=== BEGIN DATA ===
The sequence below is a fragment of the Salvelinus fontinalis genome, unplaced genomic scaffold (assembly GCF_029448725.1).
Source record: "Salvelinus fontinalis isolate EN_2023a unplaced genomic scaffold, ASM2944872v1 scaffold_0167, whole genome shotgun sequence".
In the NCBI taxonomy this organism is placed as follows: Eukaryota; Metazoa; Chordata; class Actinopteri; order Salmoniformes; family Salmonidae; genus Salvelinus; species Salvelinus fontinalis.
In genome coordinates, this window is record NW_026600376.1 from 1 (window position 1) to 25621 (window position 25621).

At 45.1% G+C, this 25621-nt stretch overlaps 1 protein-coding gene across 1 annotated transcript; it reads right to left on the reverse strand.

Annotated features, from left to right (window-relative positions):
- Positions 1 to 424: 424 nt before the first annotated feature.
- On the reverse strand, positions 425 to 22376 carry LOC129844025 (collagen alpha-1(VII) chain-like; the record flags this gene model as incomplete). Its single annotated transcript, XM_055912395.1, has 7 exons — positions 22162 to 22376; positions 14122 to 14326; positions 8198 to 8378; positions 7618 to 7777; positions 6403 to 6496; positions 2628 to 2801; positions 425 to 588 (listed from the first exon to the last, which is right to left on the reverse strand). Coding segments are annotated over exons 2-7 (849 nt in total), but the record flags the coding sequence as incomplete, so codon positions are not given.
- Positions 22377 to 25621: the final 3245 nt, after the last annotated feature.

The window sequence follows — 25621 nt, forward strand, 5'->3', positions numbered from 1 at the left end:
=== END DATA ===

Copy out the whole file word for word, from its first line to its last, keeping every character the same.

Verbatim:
The sequence below is a fragment of the Salvelinus fontinalis genome, unplaced genomic scaffold (assembly GCF_029448725.1).
Source record: "Salvelinus fontinalis isolate EN_2023a unplaced genomic scaffold, ASM2944872v1 scaffold_0167, whole genome shotgun sequence".
In the NCBI taxonomy this organism is placed as follows: Eukaryota; Metazoa; Chordata; class Actinopteri; order Salmoniformes; family Salmonidae; genus Salvelinus; species Salvelinus fontinalis.
In genome coordinates, this window is record NW_026600376.1 from 1 (window position 1) to 25621 (window position 25621).

At 45.1% G+C, this 25621-nt stretch overlaps 1 protein-coding gene across 1 annotated transcript; it reads right to left on the reverse strand.

Annotated features, from left to right (window-relative positions):
- Positions 1 to 424: 424 nt before the first annotated feature.
- On the reverse strand, positions 425 to 22376 carry LOC129844025 (collagen alpha-1(VII) chain-like; the record flags this gene model as incomplete). Its single annotated transcript, XM_055912395.1, has 7 exons — positions 22162 to 22376; positions 14122 to 14326; positions 8198 to 8378; positions 7618 to 7777; positions 6403 to 6496; positions 2628 to 2801; positions 425 to 588 (listed from the first exon to the last, which is right to left on the reverse strand). Coding segments are annotated over exons 2-7 (849 nt in total), but the record flags the coding sequence as incomplete, so codon positions are not given.
- Positions 22377 to 25621: the final 3245 nt, after the last annotated feature.

The window sequence follows — 25621 nt, forward strand, 5'->3', positions numbered from 1 at the left end: